Sherwood Trust’s Capacity Building Program Celebrates 20 Years of Supporting Leaders in Walla Walla Valley

Sherwood Trust’s Capacity Building Program Celebrates 20 Years of Supporting Leaders in Walla Walla Valley

Photo of rapeseed and wheat in Walla Walla County, Washington
Natasha Lane | Guest Contributor, Content Creator

Since its founding, Sherwood Trust has invested more than $36 million to strengthen the Walla Walla Valley. These days, Sherwood Trust’s investment goes beyond grant giving, a fact reflected in their Community Leadership Program celebrating 20 years of service.

“The organization was solely grant-giving for 10 years before we started exploring programming as a way to invest in our community,” says Sherwood Trust’s program director Julia Leavitt. The idea behind the Community Leadership Program grew from a relationship between the Ford Family Foundation, the Rural Development Initiative (RDI) and the then-CEO of Sherwood Trust, Jock Edwards. 

“The leaders from Ford and RDI introduced Jock Edwards to the Tupelo economic model that originated in Mississippi,” says Julia. “The basic idea of the model is to start with the lowest income people and give them direct support which in the long run benefits everyone. You need to give individual community members resources, training, know-how and money to do the stuff they know needs to get done in their community. Those were the seed ideas of the community leadership program.” 

"Money just wasn’t enough, people wanted skills and that’s where the Community Leadership Program, as we know it today, started.”

In 2004, Sherwood Trust partnered with the RDI and the Ford Foundation to create the program. “Many of our first workshops were around what people would now call capacity building,” Julia says. “As we continued hosting the workshops, we realized there was a lot of need around nonprofit management. Money just wasn’t enough, people wanted skills and that’s where the Community Leadership Program, as we know it today, started.” 

The program brings together both emerging and seasoned leaders to develop their leadership skills, discover their strengths and deepen their learning on initiating and sustaining action in their community.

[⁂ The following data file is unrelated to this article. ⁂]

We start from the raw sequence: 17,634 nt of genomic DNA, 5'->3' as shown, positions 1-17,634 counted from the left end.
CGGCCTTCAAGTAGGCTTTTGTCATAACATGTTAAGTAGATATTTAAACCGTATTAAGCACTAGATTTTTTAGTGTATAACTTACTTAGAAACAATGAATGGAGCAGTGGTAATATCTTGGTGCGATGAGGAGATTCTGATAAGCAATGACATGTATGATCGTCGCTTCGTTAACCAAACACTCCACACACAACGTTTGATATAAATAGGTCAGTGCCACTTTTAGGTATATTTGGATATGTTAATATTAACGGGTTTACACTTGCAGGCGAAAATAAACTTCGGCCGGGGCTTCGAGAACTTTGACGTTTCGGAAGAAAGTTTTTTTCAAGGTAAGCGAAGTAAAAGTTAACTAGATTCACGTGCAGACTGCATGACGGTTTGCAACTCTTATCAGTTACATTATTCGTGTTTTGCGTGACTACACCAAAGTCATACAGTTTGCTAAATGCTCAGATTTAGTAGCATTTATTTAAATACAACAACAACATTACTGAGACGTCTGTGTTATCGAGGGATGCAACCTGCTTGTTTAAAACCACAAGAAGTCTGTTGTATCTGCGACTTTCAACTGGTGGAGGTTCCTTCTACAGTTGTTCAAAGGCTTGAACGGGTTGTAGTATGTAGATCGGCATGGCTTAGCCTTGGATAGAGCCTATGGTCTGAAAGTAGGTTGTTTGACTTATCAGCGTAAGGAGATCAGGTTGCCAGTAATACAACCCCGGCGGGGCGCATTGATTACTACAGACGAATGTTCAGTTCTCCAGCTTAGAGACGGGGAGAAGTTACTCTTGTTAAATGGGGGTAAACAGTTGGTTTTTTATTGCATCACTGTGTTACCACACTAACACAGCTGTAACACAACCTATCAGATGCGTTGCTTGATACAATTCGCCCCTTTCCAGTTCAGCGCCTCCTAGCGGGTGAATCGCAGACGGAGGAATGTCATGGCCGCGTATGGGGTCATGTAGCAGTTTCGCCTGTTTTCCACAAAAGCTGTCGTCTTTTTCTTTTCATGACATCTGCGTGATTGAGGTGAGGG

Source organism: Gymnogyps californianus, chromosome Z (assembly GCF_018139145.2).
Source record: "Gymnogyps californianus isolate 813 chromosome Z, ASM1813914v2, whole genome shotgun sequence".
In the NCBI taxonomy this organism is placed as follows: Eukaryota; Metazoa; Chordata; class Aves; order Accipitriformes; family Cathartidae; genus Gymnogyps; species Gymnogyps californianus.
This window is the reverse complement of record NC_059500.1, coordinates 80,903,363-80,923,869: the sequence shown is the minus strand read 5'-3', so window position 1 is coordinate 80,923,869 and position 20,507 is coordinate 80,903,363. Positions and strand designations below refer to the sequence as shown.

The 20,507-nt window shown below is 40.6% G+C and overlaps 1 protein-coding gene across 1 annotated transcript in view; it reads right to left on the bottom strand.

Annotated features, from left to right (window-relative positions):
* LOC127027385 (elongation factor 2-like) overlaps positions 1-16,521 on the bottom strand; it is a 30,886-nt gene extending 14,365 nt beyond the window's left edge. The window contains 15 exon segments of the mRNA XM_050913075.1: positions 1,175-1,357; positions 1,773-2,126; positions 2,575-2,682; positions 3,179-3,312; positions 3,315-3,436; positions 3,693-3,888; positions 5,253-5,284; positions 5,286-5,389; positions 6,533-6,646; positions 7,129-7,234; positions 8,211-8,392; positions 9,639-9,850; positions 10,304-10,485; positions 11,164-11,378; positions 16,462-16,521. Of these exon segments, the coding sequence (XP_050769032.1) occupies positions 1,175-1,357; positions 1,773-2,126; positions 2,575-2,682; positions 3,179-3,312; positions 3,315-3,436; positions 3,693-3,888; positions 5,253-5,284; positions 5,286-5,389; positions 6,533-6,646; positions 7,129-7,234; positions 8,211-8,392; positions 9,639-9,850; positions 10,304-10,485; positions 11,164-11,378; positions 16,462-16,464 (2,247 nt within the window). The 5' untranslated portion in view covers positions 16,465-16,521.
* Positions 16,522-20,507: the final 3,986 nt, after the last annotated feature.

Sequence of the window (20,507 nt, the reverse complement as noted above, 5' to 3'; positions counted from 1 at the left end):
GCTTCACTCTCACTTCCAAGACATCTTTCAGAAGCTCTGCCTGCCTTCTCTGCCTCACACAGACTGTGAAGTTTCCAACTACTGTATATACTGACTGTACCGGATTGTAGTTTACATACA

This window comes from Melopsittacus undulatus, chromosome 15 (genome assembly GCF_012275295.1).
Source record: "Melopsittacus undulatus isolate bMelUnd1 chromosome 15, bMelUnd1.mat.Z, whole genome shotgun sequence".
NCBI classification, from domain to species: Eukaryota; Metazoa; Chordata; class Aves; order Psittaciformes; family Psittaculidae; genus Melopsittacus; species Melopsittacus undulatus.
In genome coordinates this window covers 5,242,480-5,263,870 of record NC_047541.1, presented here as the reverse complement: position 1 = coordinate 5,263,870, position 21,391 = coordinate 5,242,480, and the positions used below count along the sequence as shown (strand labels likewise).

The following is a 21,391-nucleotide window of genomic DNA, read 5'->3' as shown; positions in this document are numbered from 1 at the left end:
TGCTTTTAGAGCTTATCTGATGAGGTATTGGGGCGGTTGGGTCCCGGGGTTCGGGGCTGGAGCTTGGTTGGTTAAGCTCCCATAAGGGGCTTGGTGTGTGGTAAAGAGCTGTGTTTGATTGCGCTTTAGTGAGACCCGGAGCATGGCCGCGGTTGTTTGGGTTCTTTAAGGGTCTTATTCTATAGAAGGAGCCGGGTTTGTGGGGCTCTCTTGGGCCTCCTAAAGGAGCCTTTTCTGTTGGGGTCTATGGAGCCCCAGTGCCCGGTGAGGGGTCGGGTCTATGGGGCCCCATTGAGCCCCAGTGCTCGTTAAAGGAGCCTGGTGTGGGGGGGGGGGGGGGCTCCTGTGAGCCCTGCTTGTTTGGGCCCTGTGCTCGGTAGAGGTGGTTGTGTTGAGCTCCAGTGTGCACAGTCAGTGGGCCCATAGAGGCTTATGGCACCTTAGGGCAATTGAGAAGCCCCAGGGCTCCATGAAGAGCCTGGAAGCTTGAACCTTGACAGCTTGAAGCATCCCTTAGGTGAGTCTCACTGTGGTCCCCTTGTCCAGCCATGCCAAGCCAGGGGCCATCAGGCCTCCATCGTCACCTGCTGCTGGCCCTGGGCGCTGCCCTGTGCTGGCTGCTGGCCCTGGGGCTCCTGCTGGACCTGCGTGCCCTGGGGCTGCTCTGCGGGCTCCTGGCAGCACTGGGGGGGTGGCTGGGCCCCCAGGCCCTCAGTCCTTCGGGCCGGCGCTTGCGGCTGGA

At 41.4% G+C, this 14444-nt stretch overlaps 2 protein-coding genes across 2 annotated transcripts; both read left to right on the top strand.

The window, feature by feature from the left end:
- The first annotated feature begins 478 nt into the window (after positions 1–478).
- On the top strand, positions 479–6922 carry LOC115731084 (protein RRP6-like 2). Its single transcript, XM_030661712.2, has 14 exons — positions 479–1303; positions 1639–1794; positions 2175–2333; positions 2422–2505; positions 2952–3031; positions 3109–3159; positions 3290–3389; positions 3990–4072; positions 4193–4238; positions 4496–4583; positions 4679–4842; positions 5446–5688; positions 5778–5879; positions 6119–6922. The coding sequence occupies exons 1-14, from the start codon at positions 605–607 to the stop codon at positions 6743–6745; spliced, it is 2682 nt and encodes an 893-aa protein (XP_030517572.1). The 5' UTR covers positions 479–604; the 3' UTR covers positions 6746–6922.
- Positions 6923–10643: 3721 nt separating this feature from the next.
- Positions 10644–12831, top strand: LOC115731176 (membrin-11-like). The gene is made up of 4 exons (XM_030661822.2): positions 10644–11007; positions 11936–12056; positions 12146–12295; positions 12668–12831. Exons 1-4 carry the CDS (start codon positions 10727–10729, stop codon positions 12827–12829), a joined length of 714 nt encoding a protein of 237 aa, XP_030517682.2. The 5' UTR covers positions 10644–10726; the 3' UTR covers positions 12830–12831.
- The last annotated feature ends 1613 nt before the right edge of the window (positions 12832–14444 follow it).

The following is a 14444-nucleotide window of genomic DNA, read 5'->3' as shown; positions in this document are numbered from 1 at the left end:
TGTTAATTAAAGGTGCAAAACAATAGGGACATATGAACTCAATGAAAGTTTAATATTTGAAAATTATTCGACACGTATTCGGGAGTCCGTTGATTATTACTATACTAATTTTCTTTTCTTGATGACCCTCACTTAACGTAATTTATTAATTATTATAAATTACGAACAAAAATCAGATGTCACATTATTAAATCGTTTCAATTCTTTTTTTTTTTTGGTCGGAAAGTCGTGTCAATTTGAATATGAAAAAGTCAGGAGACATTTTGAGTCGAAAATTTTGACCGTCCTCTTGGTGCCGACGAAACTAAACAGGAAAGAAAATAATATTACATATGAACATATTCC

“It’s not only about training or only about giving money and for me that’s the part of the programming that connects directly to our mission. We can’t fully support our community through funding alone.”

While the Community Leadership Program is now firmly established in the region, the framework looked a little different when it was first created. To start, participants had to be nominated in order to join the program which limited the number of applicants and also restricted the potential good the region could gain from its community members whose voices were not often heard. 

“If you knew about the program and wanted to do it but didn't have anyone to nominate you, you couldn’t participate,” says Julia. “We started wondering does nominating create a barrier for people to participate in community leadership? We now invite anyone to sign-up who is interested in getting more engaged in their community.” 

Throughout its 20 years of service, the Community Leadership Program has had its successes and challenges. Like many organizations, the COVID-19 pandemic impacted all of Sherwood Trust’s programs. However, beyond the pandemic, through the Community Leadership Program, the foundation has encountered obstacles around tough conversations centering diversity, equity and inclusion. 

Julia says, “Clearly COVID drastically changed how we even hosted the program but also those conversations that are hard to have in person, are much more difficult to have online, especially around diversity, equity and inclusion. They bring in a lot of feelings and are difficult to navigate.” 

“Another challenge we’ve had is getting people outside of our main region to participate,” Brian says. “Many of the Community Leadership Program participants are from the nonprofit sector, and they live locally, so there’s more flexibility in their schedules, they can treat the program as continued education. The person working shift work at the local jail or grocery store doesn’t have that flexibility and those are the people we’re putting a lot of effort into getting involved. We’re always focusing on who we don't know because we’d like to meet them.” 

The program has evolved to better fit the needs of the community over the course of 20 years, but the essence of the program has remained the same: encourage local leaders to be the change they want to see in their community. When asked about how they will celebrate 20 years of community leadership, Brian and Julia smile and say, “Hey. Maybe we’ll have a party.”